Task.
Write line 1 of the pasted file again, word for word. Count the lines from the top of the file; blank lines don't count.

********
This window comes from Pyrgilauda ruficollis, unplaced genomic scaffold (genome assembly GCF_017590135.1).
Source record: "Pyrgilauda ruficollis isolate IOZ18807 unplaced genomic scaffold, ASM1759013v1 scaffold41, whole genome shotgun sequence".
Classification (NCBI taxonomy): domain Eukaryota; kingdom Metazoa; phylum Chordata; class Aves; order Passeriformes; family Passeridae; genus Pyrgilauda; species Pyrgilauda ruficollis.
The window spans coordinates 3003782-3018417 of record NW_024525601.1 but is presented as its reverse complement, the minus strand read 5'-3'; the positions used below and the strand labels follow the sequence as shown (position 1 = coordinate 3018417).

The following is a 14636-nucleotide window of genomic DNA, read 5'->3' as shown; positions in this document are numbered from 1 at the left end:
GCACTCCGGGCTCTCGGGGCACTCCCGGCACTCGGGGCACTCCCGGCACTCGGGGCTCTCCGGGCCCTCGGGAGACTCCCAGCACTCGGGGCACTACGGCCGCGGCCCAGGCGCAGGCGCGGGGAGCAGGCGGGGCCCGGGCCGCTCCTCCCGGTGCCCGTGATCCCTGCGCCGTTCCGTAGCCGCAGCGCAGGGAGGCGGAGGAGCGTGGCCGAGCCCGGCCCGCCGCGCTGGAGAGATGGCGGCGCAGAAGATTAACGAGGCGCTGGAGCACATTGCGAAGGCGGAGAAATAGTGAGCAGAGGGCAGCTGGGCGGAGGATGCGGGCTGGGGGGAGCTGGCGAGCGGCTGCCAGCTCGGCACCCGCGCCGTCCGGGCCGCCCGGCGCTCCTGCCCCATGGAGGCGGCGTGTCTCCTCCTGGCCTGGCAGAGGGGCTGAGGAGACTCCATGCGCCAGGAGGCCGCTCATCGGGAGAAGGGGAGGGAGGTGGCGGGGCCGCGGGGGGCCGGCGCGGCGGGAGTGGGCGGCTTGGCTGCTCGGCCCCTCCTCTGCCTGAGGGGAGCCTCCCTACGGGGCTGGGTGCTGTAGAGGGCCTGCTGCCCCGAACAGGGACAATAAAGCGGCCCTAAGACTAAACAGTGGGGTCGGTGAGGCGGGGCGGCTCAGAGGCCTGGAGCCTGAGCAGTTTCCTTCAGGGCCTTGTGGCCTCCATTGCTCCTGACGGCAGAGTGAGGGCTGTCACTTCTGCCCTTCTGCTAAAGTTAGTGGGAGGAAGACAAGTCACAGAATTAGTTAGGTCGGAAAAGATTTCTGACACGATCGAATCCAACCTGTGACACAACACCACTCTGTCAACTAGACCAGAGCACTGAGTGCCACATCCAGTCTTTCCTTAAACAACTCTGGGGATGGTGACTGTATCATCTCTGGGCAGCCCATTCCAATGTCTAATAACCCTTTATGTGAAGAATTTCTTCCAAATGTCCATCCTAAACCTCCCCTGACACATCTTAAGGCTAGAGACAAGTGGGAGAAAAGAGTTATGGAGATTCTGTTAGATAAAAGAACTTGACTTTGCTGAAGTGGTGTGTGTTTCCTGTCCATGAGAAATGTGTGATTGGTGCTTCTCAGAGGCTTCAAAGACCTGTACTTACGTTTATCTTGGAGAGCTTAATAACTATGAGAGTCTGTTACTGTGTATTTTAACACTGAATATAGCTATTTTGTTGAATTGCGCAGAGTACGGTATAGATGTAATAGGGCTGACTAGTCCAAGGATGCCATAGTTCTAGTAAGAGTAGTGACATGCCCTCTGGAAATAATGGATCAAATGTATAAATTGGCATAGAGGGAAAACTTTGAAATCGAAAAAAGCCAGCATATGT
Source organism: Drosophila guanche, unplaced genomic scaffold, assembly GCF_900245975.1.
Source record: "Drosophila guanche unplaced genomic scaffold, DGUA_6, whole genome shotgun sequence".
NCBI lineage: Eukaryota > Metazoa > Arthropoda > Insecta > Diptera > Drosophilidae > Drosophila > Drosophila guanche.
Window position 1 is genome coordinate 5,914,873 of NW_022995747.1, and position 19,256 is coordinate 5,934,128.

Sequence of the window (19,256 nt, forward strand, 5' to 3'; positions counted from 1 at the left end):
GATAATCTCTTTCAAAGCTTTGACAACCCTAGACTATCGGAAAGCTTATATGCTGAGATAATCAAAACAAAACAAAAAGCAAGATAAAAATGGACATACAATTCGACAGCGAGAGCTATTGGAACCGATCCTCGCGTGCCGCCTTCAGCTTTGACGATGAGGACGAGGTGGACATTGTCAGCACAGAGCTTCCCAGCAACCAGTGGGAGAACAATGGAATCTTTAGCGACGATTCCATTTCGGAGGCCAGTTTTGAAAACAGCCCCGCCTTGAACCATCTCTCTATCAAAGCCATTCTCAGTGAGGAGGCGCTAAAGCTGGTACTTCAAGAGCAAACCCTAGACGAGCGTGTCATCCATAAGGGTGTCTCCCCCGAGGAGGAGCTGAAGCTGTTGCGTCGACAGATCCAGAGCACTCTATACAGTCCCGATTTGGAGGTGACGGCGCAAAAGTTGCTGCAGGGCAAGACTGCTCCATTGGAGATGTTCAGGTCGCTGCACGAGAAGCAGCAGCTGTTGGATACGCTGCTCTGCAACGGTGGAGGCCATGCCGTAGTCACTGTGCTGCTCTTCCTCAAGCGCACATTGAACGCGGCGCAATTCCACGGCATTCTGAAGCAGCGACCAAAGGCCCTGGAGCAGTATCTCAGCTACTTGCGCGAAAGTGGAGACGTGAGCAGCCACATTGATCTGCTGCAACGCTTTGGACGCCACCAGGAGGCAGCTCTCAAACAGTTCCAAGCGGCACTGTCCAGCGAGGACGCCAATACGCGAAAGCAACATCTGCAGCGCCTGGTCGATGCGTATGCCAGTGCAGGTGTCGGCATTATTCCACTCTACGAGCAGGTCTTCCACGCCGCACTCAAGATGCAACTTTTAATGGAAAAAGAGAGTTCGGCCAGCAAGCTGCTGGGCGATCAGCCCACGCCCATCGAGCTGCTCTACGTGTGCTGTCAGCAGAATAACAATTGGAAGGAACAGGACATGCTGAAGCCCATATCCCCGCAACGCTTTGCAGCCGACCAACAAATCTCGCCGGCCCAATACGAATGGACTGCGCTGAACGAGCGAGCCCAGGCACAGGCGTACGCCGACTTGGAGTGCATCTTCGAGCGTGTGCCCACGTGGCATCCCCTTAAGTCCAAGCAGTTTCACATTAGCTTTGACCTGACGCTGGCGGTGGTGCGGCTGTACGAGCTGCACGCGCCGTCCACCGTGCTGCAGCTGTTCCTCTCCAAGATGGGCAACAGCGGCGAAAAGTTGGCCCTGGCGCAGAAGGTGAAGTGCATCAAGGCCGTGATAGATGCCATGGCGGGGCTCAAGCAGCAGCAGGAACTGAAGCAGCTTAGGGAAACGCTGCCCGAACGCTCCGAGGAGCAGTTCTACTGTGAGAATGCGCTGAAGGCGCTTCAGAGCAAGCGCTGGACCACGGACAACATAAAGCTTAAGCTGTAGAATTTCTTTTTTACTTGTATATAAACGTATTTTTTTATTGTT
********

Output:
This window comes from Pyrgilauda ruficollis, unplaced genomic scaffold (genome assembly GCF_017590135.1).